Next in Irish Voters’ Cross Hairs? A Law Banning Blasphemy
“Such situations are abhorrent to our beliefs as well as values,” Mr. Flanagan said. “By removing of which provision coming from our Constitution, we can send a strong message to the globe of which laws against blasphemy do not reflect Irish values.”
The second clause of which may go before voters in October will be in a part of the Constitution covering the family.
“In particular,” the item says, “the State recognises of which by her life within the home, woman gives to the State a support without which the common not bad cannot be achieved. The State shall, therefore, endeavour to ensure of which mothers shall not be obliged by economic necessity to engage in labour to the neglect of their duties inside the home.”
Ailbhe Smyth, a veteran feminist campaigner, said of which provision was a relic.
“the item was very patriarchal,” she said. “The problem was, the item never did women any not bad. the item was never used by any government to ensure of which women, or anyone else who stayed inside the home, got any extra support or recognition. the item’s redundant as well as obsolete as well as needs to be placed with all the different relics of which Ireland will be right now getting rid of.”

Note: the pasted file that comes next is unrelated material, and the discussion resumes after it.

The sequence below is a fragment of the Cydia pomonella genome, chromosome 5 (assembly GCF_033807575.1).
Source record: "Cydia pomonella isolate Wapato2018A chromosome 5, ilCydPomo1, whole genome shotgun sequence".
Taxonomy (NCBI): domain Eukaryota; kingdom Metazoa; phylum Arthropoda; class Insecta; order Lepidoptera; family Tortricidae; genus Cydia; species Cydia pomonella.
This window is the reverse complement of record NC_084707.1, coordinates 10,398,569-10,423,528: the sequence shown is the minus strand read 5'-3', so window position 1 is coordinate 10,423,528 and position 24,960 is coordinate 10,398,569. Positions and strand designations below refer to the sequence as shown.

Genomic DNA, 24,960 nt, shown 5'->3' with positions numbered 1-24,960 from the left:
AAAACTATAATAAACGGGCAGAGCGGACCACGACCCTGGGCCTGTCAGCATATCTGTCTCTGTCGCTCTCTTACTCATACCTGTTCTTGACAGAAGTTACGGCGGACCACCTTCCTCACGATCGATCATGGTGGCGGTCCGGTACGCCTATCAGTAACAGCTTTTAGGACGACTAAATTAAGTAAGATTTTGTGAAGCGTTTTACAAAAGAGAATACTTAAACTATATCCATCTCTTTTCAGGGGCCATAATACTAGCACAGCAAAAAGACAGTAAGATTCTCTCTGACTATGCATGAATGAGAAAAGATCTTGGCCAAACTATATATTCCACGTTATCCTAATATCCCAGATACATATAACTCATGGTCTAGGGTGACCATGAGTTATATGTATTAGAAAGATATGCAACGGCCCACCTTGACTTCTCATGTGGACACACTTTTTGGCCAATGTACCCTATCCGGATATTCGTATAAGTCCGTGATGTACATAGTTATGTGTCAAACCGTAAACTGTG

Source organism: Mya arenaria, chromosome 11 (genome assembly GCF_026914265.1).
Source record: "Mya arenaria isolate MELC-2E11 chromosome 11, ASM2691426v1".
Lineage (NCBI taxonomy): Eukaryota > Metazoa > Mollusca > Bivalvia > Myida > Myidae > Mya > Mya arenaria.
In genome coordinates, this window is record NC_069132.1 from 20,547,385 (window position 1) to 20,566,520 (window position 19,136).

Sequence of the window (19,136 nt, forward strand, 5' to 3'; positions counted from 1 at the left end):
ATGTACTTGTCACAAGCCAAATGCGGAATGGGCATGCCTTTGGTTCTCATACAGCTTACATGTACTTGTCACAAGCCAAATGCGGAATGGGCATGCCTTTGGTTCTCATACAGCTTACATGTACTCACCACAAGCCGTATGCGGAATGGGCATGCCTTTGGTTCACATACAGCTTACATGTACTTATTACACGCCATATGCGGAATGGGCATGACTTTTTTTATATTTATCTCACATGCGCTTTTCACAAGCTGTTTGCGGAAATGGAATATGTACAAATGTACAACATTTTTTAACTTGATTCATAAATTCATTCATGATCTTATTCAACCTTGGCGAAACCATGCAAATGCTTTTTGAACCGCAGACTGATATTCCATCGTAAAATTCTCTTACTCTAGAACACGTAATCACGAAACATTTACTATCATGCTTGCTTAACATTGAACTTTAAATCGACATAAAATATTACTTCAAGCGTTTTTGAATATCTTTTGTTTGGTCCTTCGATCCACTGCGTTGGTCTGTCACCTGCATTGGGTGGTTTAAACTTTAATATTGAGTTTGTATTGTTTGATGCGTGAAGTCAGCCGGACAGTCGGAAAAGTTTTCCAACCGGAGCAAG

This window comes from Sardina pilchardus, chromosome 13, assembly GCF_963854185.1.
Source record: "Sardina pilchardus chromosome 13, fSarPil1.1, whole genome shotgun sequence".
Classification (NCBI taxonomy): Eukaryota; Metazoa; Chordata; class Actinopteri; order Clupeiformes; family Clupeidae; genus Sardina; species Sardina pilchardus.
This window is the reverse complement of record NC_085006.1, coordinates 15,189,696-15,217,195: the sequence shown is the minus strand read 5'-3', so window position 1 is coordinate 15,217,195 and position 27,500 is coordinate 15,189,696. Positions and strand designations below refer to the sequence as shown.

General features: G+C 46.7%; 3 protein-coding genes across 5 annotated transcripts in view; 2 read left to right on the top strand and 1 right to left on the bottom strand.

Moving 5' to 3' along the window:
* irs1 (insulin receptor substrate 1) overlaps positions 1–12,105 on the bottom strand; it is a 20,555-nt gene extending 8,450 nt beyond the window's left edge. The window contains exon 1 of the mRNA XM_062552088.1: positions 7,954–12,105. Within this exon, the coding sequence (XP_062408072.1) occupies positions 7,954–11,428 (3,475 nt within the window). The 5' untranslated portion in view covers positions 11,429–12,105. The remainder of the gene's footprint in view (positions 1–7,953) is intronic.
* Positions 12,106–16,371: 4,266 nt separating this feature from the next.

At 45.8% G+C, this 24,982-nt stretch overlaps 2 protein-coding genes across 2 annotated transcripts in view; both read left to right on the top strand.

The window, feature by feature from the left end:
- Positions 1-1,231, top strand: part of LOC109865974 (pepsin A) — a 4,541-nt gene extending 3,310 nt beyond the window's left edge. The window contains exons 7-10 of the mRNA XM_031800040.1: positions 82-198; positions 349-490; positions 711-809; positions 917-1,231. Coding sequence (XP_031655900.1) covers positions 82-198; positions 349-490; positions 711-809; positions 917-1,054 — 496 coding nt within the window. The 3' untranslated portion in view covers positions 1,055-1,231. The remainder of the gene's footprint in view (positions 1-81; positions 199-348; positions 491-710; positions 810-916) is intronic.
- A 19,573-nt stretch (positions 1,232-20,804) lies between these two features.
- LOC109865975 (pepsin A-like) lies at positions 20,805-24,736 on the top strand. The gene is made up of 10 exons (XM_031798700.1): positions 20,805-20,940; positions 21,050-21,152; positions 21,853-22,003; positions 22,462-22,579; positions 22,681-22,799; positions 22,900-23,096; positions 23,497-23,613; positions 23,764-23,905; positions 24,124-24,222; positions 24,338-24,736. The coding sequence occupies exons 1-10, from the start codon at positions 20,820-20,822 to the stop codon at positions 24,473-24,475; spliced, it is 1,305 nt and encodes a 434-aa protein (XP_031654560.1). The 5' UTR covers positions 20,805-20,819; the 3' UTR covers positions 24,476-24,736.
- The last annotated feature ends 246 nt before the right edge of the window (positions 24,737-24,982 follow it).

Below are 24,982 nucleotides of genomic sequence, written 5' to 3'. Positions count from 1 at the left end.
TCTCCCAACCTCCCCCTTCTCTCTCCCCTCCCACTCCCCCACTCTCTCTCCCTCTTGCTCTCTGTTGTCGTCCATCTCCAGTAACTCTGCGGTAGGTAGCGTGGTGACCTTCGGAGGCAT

Irish citizens have, in fact, found repeated occasion in recent years to revisit the social strictures embedded in their Constitution. They have voted to allow divorce as well as same-sex marriage as well as, last month, to remove an abortion ban.
“Things like abortion as well as same-sex marriage as well as blasphemy are seen as religious issues, sectarian issues, as well as there will be right now a desire to remove them coming from the Constitution,” said Dr. Daly, the university lecturer. “the item’s about how we make statements about ourselves as well as express our changing identity.”
Unlike the referendums on divorce, same-sex marriage as well as abortion, the move to decriminalize blasphemy has met with little opposition coming from the Irish Catholic Church or coming from most religious denominations.